To a certain extent, all dictatorships are alike. ... all these regimes had the same trappings: the statues looming over every town square, the portraits hung in every office, the wristwatches with the dictator's face on the dial. But Kim Il-sung took the cult of personality to a new level. What distinguished him in the rogues gallery of twentieth-century dictators was his ability to harness the power of faith. Kim Il-sung understood the power of religion. His maternal uncle was a Protestant minister back in the pre-Communist days when Pyongyang had such a vibrant Christian community that it was called the "Jerusalem of the East." Once in power, Kim Il-sung closed the churches, banned the Bible, deported believers to the hinterlands, and appropriated Christian imagery and dogma for the purpose of self promotion.

The resulting nationalist, collective, Confucian/Communist mix, called juche, became the faith of the North. Kim's death in 1994 was a defining trauma for Demick's six protagonists. How to live on without the leader was not an abstract question for North Koreans.

The question was exacerbated by the consequences for North Koreans of the collapse of Soviet Communism and the emergence of Chinese capitalism. The North had never fed itself, always dependent on importing about 40 percent of its food. For its people, "the crowning achievement of the North Korean system was subsidized food." People labored not so much for money as for rations and housing provided to workers by the state. When comradely subsidies ended, North Koreans, especially in disfavored areas, literally starved. The life stories in Demick's book are grueling, tales of foraging for grass and bark, of watching helplessly as loved ones simply wasted away, collapsed and died. Demick's summation is brutal:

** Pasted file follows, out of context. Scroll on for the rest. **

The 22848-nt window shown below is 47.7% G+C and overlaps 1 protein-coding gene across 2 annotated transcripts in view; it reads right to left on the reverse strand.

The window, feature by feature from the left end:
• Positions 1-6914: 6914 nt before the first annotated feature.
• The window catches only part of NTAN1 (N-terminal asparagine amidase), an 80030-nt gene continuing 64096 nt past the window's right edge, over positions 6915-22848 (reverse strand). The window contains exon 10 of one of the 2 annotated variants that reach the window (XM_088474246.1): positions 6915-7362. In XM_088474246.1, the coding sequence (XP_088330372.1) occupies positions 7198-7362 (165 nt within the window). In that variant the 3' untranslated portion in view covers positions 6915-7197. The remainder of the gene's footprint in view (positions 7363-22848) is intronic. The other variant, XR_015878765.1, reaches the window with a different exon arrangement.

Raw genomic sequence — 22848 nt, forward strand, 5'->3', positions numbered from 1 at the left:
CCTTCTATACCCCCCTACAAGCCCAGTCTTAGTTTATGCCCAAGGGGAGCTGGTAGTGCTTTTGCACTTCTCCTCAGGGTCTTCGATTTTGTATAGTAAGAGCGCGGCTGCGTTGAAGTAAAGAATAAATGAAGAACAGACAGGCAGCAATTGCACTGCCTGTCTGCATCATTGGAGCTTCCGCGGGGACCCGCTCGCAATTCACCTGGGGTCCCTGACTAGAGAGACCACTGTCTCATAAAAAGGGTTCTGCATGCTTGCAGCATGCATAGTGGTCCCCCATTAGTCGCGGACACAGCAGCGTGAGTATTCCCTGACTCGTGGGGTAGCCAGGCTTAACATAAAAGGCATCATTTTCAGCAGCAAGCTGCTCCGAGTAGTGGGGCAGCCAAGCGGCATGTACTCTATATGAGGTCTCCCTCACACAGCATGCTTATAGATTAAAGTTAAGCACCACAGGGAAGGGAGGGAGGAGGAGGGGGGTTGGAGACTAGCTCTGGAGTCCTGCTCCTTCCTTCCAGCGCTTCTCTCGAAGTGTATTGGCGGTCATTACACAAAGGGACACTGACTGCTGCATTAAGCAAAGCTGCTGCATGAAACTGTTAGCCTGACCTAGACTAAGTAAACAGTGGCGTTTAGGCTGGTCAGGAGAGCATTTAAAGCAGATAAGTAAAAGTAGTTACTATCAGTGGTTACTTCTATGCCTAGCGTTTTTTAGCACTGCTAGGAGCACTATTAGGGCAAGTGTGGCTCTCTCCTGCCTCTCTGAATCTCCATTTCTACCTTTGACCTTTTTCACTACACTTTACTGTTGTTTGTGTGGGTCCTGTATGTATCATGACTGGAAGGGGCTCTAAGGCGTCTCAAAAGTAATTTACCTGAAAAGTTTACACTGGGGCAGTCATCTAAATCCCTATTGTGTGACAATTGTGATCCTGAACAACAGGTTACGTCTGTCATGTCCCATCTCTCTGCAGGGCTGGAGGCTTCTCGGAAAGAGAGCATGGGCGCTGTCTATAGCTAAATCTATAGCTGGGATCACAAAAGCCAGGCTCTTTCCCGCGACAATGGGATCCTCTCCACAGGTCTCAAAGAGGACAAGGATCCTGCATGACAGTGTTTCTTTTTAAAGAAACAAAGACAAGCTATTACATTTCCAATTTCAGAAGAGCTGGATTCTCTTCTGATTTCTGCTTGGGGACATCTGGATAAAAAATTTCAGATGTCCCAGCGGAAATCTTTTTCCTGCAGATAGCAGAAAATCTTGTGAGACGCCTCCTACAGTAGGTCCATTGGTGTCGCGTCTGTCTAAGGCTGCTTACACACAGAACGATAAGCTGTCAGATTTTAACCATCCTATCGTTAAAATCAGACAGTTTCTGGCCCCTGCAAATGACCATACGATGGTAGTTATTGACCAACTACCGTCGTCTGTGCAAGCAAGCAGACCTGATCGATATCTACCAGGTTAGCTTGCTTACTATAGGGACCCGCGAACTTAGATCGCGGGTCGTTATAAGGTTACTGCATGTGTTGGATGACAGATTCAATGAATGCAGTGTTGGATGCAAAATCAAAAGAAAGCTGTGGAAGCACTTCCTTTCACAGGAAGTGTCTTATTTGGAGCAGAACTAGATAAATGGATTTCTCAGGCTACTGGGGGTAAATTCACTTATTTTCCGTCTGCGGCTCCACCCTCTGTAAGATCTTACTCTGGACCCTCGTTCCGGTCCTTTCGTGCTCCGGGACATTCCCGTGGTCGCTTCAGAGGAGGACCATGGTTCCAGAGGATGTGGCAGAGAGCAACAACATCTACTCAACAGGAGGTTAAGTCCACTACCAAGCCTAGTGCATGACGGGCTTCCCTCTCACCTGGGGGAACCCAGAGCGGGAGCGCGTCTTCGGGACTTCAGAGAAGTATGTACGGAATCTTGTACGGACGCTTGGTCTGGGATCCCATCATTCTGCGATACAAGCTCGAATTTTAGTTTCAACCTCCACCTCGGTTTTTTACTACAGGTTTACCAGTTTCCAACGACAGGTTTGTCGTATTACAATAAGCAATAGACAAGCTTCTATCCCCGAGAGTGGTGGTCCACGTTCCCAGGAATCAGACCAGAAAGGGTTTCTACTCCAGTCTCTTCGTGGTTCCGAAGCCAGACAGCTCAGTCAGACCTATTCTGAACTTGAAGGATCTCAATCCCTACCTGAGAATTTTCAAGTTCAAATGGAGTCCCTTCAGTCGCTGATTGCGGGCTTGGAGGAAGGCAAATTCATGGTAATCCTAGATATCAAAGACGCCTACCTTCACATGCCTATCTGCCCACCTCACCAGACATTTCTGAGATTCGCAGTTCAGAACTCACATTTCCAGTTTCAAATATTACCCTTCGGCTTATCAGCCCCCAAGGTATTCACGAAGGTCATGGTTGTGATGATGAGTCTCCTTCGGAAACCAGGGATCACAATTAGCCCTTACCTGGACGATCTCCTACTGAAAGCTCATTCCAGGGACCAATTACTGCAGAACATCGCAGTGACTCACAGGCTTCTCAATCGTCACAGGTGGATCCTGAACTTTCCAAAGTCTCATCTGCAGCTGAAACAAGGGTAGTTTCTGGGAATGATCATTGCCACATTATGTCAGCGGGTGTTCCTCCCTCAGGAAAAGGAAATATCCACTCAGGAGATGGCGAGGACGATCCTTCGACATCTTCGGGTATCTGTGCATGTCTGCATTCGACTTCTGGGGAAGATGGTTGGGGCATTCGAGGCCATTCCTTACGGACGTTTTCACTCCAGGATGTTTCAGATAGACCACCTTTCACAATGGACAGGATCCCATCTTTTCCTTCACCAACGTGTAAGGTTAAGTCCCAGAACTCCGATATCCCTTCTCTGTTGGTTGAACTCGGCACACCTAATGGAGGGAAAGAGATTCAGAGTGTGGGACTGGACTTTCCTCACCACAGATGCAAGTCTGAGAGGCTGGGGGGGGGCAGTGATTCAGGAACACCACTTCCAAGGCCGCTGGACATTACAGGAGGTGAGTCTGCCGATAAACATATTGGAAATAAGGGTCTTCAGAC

In a famine, people don't necessarily starve to death. Often some other ailment gets them first. Chronic malnutrition impairs the body's ability to battle infection and the hungry become increasingly vulnerable to tuberculosis and typhoid. ... normally curable illnesses suddenly become fatal. Wild fluctuations of body chemistry can trigger strokes and heart attacks. People die from eating substitute foods that their bodies can't digest. ...

The killer has a natural progression. It goes first to the most vulnerable -- children under five. They come down with a cold and it turns into pneumonia; diarrhea turns into dysentery. Before the parents even think about getting help, the child is dead. Next the killer turns to the aged, starting with those over seventy, then working its way down the decades to people in their sixties and fifties. These people might have died anyway, but so soon? Then starvation makes its way through people in the prime of their lives. Men, because they have less body fat, usually perish before women. The strong and athletic are especially vulnerable become their metabolisms burn more calories.